So we jump in the car and tear off toward the highway, the sound of shells roaring against the inside of the fender wells is still vivid in my mind as we soon were going 90 miles an hour down this shell road! I misjudged the stopping distance, and when we got to the highway we slid across the road, stopping on the opposite shoulder! This should have been a wake-up call, but my brain was not answering the call, unfortunately… and while we were recovering on the side of the road, Roy Barr and Guy Cutrera came by. They had some beer with them, and we talked them into leaving some with us. We also gave them some money to go back into town to re-stock and to spread the word about the imminent party at the pond.

So, Joey, Don and I jumped back in the car and headed back toward the pond.

We were accelerating at a rapid pace, and I remember glancing down at the speedometer. It was on the north side of 100 mph! Just as I looked up, I saw the beer cans and knew we were in trouble. We had learned in Drivers Ed that you were over-driving your headlights at anything over 70, and as that thought flashed through my mind I got on the brakes as hard as I could without losing control… it didn’t seem that we were slowing down much, and as the cans got closer, my last thought as I looked down and saw 60 something on the speedometer was that drainage canal just beyond the curve… so I yelled, “HANG ON!” as we hit the cans and I yanked the wheel to the left.

The car jerked to the left and kept rotating that way, and went up on two wheels, came down, and did it again, then went up a third time and kept going all the way over;  now sliding on the roof, somehow still on the road, sliding backwards between the trees that lined the road! Then all the roaring stopped, and I was sitting on what had been the roof, but was now the floor, watching the dust drift down through the light from the radio; drifting down from what had been the floor, but was now the roof. And a sinking feeling grew in my soul as the reality sank in… and finally yelling “Everybody ok?” as the urgent need to get out came to the front of my mind.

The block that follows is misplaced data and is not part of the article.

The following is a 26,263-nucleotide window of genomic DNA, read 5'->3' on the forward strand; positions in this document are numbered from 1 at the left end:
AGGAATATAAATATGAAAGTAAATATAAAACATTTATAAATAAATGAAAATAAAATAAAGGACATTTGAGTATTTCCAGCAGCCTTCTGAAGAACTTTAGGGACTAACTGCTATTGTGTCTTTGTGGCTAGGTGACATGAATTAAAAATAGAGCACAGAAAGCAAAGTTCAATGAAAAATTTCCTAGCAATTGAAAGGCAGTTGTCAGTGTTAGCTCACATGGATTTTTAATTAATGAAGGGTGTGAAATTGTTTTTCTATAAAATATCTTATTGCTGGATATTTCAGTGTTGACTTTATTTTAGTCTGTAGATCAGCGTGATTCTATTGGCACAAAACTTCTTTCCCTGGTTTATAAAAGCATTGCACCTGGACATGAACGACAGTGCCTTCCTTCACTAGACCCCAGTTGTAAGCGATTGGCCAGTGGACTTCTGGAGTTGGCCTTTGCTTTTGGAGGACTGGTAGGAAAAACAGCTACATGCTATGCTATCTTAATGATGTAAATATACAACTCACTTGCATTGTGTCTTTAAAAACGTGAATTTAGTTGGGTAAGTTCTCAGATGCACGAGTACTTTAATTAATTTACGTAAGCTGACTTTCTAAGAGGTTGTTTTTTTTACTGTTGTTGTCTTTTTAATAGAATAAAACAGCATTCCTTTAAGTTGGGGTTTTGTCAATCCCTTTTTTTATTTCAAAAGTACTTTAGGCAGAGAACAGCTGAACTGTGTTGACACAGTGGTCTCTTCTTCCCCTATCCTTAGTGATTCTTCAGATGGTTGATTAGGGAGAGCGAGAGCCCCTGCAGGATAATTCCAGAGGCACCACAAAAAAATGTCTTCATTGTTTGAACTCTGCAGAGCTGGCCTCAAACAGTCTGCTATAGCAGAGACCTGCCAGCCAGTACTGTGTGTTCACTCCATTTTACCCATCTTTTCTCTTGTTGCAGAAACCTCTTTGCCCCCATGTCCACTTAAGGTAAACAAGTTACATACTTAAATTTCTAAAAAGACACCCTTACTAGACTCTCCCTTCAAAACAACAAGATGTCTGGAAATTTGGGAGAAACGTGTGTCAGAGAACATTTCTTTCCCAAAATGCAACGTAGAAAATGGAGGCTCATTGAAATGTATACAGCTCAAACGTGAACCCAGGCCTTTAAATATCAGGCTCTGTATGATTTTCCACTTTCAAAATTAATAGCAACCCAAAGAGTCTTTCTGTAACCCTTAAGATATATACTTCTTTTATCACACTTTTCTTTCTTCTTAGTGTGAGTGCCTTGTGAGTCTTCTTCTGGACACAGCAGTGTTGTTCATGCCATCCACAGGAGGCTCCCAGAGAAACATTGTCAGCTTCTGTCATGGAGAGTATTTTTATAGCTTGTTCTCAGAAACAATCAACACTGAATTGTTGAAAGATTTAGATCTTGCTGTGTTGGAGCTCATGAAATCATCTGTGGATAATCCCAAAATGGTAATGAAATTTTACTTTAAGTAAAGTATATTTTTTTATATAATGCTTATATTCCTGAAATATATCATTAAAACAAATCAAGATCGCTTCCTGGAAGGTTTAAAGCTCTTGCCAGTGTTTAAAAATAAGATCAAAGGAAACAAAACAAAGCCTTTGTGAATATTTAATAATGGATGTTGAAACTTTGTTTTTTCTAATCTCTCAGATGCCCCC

Joey replied, “Yeah, I’m OK…” and then we heard Don from outside the car say, “Yeah!” too.

 “How the hell did you get out?” we yelled, probably in unison… and he replied that he had gotten out the back side-window! I don’t know if you remember how small those windows were in the 1970 Mustang hatchback, but we were evidently much smaller then, and had a hell-of-a-lot of incentive to get out. So out we went.

After a few minutes of trying to calm down, and taking stock of the situation, we realized that there was a lot of unopened beer still in the car; and we all agreed that someone would have to go back in and pass them out so we could try to clear out as much damning evidence as possible. I don’t remember who went back in the car, but we got them out, opened them, and then threw them as far into the woods as possible!  Then we tried to find as many as we could of the cans that had been in the road. A fruitless exercise, in retrospect, if the police had shown up, but hey, we had to do something as we waited.

Before long others began arriving, and everyone was just blown away by the scene; someone finally mentioned that we should probably turn off the headlights, as they were now pointing in a conspicuously curious direction– so that was done. Then someone went into town to call a wrecker so we could get it out of there before the cops happened by… and somehow that, too, was accomplished discreetly.  The wrecker had to hook onto the front of the car and drag it out about 30 yards or so to get it to a position where he could hook onto it by its side and roll it back over; I don’t know how I didn’t get sick watching all this, ya know?

After the car had been towed away, someone gave me a ride back to Ronnie’s apartment in Morgan City, and I began the long hard process of telling everyone who needed to know about what had happened. Needless to say, it took me a LONG time to get to sleep that night. After many years, I could finally look back with some small consolation; it was the last time I was the cause of an accident due to drinking alcohol… in a car, anyhow…

To be continued; same life, different story…

© Dewayne P. Blanco 2017

The Swinging Doors

“What ya gotta do ta get a beer ’round here?”

January 28, 2017:  Anyone who grew up in the 60’s and 70’s in South Louisiana will remember the un-real culture of alcohol and bars that pervaded the area at the time. The previous generation had grown up knowing very hard times, and the new prosperity that came with being the only major participant in World War II that had not suffered significant damage to its infrastructure and manufacturing areas led to our being nearly the only source for many items of need or ease. Think: washers, TV’s, vehicles, steel, oil, et cetera. We were flush with money and good paying jobs.